> live studio audience

live studio audience

2014-07-15 - jjackunrau

Last week I took advantage of being a mere 3 hour drive from Victoria (as opposed to the 5 or so hours it takes to get into Vancouver with all the ferry and transit I take from here) and went to see Welcome to Night Vale. I took most of the afternoon off work and then managed to miss Victoria’s traffic, saw a performance of a live version of a radio show and then drove home.

The show was about a librarian who had escaped from the steel and plexiglas cages in the newly renovated Night Vale library to terrorize the town (if you’re unfamiliar with WtNV, it’s a podcast done as a community radio show about a weird dark little desert city where a 5-Headed Dragon is running for mayor against the Faceless Old Woman Who Lives in Your Home). The show was fine, but I kind of hated listening to it with so many people.

For me radio is a very personal medium. You’re letting someone talk to you directly and you build up a kind of weird rapport with this voice you never get to talk back to. Or at least in my ideal world you don’t. I have learned that I hate call-in radio programs because it breaks the fourth wall so hard. This live show felt a little bit similar to that.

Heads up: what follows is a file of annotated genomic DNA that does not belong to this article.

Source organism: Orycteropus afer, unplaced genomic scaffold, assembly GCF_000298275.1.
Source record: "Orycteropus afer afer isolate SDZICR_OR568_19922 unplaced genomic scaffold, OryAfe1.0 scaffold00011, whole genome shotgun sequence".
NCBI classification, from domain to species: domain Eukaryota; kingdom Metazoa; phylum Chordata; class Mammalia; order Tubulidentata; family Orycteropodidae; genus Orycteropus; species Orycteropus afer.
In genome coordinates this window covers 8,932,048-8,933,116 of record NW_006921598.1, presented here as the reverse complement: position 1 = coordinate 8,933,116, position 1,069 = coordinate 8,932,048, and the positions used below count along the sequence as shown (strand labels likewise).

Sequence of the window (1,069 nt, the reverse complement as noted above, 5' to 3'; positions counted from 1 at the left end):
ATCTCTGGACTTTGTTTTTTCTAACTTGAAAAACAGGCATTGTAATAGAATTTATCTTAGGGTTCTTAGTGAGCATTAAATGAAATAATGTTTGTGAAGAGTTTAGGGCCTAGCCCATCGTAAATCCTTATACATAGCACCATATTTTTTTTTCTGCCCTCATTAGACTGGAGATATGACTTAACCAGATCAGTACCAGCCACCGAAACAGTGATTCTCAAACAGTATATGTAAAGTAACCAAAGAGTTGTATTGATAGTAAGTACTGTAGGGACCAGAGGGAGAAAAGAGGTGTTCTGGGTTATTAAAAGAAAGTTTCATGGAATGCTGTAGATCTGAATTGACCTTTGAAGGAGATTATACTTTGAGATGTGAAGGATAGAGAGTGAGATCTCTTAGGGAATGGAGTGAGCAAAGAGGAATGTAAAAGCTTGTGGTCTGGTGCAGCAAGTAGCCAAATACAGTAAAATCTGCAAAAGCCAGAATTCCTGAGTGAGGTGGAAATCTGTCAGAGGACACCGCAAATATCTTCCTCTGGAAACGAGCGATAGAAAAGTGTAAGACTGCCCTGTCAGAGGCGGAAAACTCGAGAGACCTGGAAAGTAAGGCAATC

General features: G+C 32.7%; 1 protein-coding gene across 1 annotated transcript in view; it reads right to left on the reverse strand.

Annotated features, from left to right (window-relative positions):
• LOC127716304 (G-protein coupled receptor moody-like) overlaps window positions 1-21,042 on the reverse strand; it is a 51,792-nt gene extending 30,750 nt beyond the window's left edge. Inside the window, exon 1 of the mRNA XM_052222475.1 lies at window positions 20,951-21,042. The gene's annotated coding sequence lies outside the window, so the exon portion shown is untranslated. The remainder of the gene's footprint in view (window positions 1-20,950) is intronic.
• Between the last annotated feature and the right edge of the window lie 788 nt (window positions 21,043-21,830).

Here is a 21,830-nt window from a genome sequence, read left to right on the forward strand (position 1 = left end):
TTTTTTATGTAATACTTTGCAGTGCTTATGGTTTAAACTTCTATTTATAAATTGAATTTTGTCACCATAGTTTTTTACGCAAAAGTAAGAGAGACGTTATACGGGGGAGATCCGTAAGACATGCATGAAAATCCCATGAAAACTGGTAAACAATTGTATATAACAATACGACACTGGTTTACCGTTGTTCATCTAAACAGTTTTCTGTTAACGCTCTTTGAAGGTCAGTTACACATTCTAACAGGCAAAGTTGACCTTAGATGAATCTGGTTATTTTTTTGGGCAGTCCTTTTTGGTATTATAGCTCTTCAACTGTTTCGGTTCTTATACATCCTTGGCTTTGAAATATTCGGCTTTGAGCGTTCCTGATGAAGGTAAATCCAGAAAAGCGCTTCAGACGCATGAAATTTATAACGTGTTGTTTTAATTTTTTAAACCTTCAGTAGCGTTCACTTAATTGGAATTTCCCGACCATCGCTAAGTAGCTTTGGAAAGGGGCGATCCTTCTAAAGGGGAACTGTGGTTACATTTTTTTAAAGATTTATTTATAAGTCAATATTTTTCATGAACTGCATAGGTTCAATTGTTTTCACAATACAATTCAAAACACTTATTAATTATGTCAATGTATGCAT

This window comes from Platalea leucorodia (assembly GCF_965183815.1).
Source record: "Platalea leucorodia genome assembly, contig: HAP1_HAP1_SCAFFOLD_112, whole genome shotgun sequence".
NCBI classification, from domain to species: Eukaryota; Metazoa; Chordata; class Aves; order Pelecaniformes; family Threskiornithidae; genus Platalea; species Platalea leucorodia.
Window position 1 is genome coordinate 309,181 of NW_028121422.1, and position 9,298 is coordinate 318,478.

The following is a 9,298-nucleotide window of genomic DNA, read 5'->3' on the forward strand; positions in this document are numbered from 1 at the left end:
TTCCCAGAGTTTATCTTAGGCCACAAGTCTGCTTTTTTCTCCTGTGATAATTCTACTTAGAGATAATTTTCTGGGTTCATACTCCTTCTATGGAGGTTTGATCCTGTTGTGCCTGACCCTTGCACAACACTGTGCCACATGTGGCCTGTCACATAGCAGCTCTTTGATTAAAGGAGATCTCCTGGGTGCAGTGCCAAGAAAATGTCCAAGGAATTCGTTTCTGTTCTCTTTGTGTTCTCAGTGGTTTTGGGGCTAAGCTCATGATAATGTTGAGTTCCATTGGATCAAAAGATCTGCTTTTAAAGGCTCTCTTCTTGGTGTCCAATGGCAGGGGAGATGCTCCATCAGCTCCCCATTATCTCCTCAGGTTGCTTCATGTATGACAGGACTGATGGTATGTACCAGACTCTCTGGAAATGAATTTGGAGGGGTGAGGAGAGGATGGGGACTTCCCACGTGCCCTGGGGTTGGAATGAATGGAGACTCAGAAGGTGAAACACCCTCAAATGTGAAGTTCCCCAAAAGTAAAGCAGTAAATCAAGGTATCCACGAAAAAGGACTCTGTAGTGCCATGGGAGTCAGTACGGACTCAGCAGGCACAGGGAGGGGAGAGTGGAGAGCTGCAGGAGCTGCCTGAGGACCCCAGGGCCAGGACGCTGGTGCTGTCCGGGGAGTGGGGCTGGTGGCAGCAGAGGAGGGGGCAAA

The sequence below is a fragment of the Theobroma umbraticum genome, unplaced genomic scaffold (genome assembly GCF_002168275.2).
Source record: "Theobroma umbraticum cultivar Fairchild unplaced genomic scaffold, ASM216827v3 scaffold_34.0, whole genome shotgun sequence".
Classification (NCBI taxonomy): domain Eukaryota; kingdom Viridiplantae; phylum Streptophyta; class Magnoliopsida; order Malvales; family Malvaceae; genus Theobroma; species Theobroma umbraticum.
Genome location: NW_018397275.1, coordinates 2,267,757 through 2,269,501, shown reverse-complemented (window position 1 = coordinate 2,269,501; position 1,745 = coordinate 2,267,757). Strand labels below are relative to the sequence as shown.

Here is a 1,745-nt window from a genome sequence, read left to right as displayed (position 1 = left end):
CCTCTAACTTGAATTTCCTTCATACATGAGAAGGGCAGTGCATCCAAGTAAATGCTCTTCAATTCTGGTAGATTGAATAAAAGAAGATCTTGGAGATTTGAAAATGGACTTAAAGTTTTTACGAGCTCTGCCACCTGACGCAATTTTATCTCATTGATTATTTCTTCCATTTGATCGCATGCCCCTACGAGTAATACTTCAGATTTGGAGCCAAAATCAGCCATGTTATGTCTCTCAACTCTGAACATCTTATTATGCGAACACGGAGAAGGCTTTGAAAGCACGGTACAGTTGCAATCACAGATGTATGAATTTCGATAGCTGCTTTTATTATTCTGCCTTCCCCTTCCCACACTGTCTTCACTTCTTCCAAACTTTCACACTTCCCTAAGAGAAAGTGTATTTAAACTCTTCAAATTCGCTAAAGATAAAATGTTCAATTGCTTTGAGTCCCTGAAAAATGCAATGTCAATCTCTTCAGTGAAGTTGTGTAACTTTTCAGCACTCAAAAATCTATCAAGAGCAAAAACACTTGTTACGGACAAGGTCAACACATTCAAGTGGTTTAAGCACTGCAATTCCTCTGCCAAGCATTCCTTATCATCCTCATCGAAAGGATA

I mean, it was a good episode, but it also felt like it was constructed to do a big chunk of fan-service, and the constant needing to pause for applause removed me from the experience.

At its best I see radio as the most lonely medium, this voice just bouncing out into the world hoping it finds a listener somewhere. When a small concert hall is filled with people cheering and awwing (at things I totally cheered and awwed at in my head) it feels weird. And yeah, maybe this is just me pulling a “Nothing is any good if other people like it” kind of thing, so obviously I’m ignorable on this.

But it wasn’t just this show. The most recent episodes of the podcast were two parts of a live show, and it didn’t have the same rhythm of a regular show. It’s funny, because in music I tend to like live versions of songs and their differences from the studio versions, but with this, maybe it’s because it’s words, or maybe just because the words don’t overpower the audience reaction the way an amped up concert does it felt different. I guess I just wanted the audience to listen in rapt attention, without trying to insert our reactions into the show.

That said, the musical guest, Eliza Rickman, was great and we all listened so closely and carefully. She played a toy piano and an autoharp and sang a version of Moon River in which she used two violin bows to pay a glockenspiel, which is second only to Kid Koala’s version of Moon River in my covers pantheon.

I’m glad I went. It’s always good for me to get out of this town and do something I actually like. If you get the chance to listen to Welcome to Night Vale you should (there are 50 episodes so you can fill a good number of summer road trips with it).

autoharp drive eliza rickman glockenspiel librarians lonely moon river podcast radio victoria welcome to night vale